Talanx up slightly in Frankfurt market debut
SHARES IN Talanx, Germany’s third-biggest insurer, inched higher on their Frankfurt stock market debut yesterday, vindicating the company’s decision to go ahead with the share sale after dithering last month over the state of Europe’s fragile IPO market.
Shares in the group started trading at €19.05 a share yesterday, up on the offer price of €18.30, before easing back.
Owned by mutual insurer HDI, Talanx surprised markets last month by announcing its IPO only to then cancel it, then revive it again within days after investors convinced the company that they would buy the shares after all, after a pick-up in global share markets.
Talanx’s IPO, Germany’s biggest since chemicals distributor Brenntag launched itself on to the market in 2010, comes just ahead of Royal Bank of Scotland’s flotation of its Direct Line insurance arm.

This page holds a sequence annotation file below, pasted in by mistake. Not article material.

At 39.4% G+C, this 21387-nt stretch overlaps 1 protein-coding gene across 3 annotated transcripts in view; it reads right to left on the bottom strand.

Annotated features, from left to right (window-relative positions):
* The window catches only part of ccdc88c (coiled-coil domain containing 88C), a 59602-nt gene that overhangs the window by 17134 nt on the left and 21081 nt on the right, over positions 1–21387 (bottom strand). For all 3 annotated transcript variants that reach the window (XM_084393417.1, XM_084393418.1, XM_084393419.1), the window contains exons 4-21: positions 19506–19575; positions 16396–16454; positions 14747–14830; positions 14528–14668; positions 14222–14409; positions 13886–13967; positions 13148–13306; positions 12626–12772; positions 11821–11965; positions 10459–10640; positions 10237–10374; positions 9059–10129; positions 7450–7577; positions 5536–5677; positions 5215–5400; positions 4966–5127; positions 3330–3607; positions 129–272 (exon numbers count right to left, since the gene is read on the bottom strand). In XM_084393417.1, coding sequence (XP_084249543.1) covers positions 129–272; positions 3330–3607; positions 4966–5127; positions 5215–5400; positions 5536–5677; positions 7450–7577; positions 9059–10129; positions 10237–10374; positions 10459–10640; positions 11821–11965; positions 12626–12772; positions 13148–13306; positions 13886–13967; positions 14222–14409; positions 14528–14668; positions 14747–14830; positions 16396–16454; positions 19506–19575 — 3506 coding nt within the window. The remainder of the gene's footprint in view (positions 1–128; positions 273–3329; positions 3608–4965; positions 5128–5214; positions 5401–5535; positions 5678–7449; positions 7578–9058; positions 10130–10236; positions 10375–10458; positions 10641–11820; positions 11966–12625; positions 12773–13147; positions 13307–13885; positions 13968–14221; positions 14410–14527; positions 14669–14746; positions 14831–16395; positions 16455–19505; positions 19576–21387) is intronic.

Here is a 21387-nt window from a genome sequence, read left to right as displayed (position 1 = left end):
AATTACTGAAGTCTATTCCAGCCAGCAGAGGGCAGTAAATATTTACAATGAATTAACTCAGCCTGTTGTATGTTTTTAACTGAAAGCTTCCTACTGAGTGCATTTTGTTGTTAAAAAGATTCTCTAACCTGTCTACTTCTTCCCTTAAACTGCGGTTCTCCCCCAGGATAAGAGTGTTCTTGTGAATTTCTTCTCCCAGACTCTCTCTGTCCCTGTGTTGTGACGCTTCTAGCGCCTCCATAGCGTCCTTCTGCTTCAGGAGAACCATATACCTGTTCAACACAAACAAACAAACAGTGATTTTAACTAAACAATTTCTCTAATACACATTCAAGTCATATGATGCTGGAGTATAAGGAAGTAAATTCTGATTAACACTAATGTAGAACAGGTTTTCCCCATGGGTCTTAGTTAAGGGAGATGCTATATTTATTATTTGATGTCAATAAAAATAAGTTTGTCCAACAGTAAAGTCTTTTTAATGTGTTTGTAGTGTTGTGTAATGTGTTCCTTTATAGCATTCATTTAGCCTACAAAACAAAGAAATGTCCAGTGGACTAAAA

Insurers have been trading below book value in the euro zone sovereign debt crisis as investors worry about the potential hit to the value of the government bonds in which insurers invest, as well as the long-term drag on performance from globally low interest rates.
Direct Line, Britain’s biggest motor insurer, expects to price its shares on or about October 11th in what looks set to be the biggest London’s biggest IPO for over a year.
Analysts said that while reinsurance-focused Talanx and retail insurer Direct Line had little in common, both were offering their shares cheaply to tempt investors amid volatile stock markets and lacklustre industry growth prospects.
“To the extent that there is a read-across for general IPO appetite, I think it’s encouraging, although Talanx was priced at the lower end,” Eamonn Flanagan, an insurance analyst at British stockbroker Shore Capital, said.
“I think you’ve got to remember Warren Buffet’s adage that you should leave 10 per cent for somebody else.”
Talanx’s offer price was at the lower end of its €17.30 to €20.30 price range. Direct Line would be worth £2.66 billion at the mid-point of its 160 pence to 195 pence price range, compared with analysts’ estimates of between £2.5 billion and £3.5 billion. – (Reuters)